Having the right tire on your pickup can improve performance and be one of the best safety strategies you can employ; having the wrong tire on a pickup truck can ruin a good day. Not to overstate it, but tires are one of the most important components on your vehicle, and knowing a few basics will ease the tire selection process. Choosing the right tire can be a daunting task as there are so many options and pieces of information to keep in mind.
While this discussion mostly covers radial tires, there are many topics and issues that carry over for the few people looking to purchase bias-ply tires. Of course, getting into the habit of regularly checking your tires is always a good idea. Worn, improperly inflated or damaged tires can be dangerous to you and others.
All tires are marked with the width, sidewall height ratio or overall height, rim size and load range. An example of what you might see on the sidewall is LT315/70R17 121/118O. Here’s what that means:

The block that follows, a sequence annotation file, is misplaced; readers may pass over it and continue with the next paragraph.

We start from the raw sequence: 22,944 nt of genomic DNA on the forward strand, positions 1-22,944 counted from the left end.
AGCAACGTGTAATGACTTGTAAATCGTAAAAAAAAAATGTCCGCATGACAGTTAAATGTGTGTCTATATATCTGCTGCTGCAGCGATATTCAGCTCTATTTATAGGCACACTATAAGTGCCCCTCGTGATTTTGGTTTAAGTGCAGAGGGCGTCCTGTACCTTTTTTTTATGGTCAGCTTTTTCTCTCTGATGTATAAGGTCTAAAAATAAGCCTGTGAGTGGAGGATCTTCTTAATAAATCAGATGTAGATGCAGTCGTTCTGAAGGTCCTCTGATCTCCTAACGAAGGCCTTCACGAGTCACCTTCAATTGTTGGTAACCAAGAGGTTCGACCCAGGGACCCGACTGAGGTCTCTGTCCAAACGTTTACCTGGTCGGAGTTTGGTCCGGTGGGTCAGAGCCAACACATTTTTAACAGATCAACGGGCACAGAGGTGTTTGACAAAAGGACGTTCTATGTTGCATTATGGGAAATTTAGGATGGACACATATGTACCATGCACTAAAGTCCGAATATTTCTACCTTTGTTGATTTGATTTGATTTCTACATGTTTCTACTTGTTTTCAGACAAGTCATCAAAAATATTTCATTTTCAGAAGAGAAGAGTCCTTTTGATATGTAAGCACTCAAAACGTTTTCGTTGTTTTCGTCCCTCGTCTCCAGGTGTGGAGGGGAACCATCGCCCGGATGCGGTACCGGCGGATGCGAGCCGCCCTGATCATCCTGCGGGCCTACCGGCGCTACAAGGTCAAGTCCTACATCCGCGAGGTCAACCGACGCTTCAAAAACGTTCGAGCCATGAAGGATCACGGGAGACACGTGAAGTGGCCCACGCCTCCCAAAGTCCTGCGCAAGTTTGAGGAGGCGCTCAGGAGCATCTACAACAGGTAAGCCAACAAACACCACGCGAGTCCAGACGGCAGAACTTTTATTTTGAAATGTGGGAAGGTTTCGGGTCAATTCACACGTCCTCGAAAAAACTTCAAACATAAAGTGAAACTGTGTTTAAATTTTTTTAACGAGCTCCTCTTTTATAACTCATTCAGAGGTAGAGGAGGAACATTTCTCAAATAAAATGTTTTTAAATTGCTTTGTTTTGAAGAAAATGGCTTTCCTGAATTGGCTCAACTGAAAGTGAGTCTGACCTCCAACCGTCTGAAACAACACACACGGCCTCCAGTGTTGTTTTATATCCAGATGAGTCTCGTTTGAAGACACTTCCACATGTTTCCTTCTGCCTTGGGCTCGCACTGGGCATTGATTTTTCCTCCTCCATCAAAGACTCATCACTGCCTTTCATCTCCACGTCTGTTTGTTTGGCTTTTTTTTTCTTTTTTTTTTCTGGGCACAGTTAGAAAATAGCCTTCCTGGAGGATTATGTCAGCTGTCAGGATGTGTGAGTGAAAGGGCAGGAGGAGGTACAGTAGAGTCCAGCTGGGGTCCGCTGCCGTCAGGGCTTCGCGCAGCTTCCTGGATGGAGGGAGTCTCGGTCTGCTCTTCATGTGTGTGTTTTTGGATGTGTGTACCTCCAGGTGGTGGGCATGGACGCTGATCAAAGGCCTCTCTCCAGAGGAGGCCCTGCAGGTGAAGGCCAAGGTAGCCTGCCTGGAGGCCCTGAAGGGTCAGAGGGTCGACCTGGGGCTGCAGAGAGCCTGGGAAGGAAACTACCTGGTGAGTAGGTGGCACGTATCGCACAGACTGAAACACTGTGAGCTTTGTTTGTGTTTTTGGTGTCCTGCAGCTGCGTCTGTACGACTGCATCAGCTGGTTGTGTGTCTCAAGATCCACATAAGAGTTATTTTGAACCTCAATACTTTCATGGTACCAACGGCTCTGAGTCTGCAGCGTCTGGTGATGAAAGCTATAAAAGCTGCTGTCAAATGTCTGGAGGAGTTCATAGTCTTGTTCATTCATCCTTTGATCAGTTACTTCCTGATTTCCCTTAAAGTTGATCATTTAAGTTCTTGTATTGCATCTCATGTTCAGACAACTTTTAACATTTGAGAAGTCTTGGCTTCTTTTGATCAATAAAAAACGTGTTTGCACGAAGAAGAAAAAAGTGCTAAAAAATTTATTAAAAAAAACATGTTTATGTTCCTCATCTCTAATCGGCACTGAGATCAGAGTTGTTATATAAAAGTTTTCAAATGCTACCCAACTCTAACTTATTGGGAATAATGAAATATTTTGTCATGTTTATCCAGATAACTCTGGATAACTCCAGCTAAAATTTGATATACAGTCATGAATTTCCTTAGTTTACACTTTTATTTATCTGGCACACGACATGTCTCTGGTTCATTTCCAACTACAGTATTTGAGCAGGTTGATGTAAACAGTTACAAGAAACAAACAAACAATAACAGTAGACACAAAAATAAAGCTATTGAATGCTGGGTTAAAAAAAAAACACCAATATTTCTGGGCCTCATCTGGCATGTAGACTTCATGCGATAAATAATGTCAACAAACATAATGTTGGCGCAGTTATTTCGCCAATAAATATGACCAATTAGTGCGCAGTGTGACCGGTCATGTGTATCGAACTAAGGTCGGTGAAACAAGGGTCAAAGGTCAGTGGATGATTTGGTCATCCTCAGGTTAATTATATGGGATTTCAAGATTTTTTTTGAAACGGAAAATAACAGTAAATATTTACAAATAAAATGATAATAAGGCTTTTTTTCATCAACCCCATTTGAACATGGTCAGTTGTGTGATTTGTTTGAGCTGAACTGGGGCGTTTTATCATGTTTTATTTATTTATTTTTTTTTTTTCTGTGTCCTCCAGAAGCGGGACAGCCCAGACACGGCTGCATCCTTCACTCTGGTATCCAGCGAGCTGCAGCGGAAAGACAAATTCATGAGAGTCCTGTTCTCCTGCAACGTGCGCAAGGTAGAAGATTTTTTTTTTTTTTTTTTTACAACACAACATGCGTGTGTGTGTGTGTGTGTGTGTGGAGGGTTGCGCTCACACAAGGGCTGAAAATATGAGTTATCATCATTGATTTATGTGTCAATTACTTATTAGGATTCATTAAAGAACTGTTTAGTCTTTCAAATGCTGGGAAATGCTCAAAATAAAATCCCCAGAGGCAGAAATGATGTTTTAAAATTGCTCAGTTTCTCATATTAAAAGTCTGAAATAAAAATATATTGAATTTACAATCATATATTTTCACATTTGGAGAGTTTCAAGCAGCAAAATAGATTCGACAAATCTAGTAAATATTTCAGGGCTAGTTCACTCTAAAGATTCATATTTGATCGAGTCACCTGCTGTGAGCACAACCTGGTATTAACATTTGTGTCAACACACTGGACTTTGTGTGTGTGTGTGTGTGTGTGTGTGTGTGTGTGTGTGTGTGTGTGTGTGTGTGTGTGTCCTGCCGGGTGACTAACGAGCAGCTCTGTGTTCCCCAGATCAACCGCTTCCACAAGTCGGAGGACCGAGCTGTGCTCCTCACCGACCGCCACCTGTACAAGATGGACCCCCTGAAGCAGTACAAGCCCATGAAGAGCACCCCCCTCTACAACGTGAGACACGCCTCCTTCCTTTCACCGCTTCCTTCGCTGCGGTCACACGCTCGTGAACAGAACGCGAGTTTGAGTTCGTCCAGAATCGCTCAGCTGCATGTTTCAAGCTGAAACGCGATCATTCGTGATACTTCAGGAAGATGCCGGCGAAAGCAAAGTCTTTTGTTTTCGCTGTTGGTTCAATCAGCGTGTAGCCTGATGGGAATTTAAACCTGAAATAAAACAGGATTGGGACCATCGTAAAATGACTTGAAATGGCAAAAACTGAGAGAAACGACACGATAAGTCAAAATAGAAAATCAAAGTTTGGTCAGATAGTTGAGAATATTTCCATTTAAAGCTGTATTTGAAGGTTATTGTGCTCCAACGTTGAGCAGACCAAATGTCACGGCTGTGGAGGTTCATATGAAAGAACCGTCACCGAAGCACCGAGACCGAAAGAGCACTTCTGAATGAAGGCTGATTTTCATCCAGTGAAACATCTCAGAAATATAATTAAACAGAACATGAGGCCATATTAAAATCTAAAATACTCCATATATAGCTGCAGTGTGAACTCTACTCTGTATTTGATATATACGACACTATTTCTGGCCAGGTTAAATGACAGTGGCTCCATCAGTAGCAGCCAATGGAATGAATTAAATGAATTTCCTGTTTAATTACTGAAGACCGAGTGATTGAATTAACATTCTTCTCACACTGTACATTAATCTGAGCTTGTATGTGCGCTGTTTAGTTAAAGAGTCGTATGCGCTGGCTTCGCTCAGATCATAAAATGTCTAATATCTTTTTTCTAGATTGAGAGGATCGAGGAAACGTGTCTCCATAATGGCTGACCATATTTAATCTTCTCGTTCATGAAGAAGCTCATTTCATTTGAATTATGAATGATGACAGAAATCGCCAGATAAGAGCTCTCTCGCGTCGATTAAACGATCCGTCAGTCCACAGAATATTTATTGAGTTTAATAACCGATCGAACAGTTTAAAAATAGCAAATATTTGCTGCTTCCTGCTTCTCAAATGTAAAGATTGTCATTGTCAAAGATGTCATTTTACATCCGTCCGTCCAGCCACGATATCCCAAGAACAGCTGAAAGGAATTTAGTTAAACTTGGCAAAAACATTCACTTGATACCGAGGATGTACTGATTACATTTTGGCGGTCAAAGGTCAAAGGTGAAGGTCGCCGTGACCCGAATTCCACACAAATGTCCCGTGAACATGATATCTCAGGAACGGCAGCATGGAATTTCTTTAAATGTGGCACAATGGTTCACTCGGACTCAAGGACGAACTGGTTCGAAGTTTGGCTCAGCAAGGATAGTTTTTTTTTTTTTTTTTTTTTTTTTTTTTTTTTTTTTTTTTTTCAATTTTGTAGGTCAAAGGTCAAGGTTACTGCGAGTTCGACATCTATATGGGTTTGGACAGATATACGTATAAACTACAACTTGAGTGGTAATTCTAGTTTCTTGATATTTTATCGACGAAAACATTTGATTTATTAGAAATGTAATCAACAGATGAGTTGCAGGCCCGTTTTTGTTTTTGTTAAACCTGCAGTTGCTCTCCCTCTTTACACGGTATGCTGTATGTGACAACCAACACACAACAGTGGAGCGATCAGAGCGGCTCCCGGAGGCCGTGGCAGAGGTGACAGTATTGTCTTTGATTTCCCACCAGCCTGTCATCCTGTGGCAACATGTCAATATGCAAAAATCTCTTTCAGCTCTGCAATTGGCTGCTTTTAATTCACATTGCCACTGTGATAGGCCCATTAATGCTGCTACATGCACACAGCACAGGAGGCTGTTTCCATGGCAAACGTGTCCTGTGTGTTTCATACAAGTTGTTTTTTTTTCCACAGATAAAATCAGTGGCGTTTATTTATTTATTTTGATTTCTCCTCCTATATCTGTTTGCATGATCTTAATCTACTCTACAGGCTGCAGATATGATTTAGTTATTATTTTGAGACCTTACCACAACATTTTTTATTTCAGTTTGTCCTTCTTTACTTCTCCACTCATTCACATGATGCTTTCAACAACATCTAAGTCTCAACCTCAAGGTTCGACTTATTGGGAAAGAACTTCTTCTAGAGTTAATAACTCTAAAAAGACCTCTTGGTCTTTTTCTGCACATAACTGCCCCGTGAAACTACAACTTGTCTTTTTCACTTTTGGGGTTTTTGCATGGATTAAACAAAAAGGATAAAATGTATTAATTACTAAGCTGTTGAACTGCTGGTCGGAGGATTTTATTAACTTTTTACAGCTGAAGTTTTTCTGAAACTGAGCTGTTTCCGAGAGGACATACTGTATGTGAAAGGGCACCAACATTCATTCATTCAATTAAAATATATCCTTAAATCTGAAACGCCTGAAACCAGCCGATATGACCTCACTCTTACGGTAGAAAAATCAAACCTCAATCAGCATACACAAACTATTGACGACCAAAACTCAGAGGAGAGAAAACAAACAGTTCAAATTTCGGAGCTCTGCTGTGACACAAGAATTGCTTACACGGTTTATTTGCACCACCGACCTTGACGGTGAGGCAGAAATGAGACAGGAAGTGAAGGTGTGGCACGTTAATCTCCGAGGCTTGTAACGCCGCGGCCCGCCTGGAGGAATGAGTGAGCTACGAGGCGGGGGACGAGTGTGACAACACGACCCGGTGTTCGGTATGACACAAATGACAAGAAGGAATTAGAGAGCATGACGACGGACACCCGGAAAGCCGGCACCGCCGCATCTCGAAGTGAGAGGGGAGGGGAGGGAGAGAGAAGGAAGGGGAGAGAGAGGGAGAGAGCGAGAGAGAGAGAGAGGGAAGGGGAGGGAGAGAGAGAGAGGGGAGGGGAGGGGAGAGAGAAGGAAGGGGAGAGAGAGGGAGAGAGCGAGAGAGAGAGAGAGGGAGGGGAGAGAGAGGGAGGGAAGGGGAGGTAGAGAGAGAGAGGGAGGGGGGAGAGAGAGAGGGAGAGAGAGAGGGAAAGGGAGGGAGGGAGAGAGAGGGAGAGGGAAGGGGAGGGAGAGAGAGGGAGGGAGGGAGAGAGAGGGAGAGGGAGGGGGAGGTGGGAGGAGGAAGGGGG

- Tire type, LT, shows up first in this example but it can be placed in other spots as well
- 315 is the tire width in millimeters
- 70 is the ratio of sidewall height to width: 315 x 70 percent = 220.5-mm-tall sidewall
- R indicates radial
- 17 is the rim size in inches
- 121 is the load rating, but the load is also listed elsewhere on the tire in pounds
- 118 is the load rating if the tire is used for a dually setup
- O is the speed rating listed as a letter, not a number
- On the left of the photo above there is a three-peak mountain with a snowflake and an M+S, which indicate that this tire is good for mud and snow and ice
Another way to label a tire is in inches; for example, 35X12.50R20LT.
- 35 is the tire height in inches
- 12.50 is the tire width in inches
- R indicates radial
- 20 is the rim size in inches
- LT is the tire type
- M+S indicates that this tire is OK in mud and snow[JB4]
- At the bottom right of the photo above is load range E, which is another load rating for the tire
- At the bottom left of the photo above are the weight ratings: 1,450 kilograms or 3,197 pounds at 65 psi cold
The tire has a few other markings placed on it such as the date stamp, Department of Transportation number, which direction the tire should be mounted if it’s a directional tire, whether it’s a tubed or tubeless tire, and safety warnings.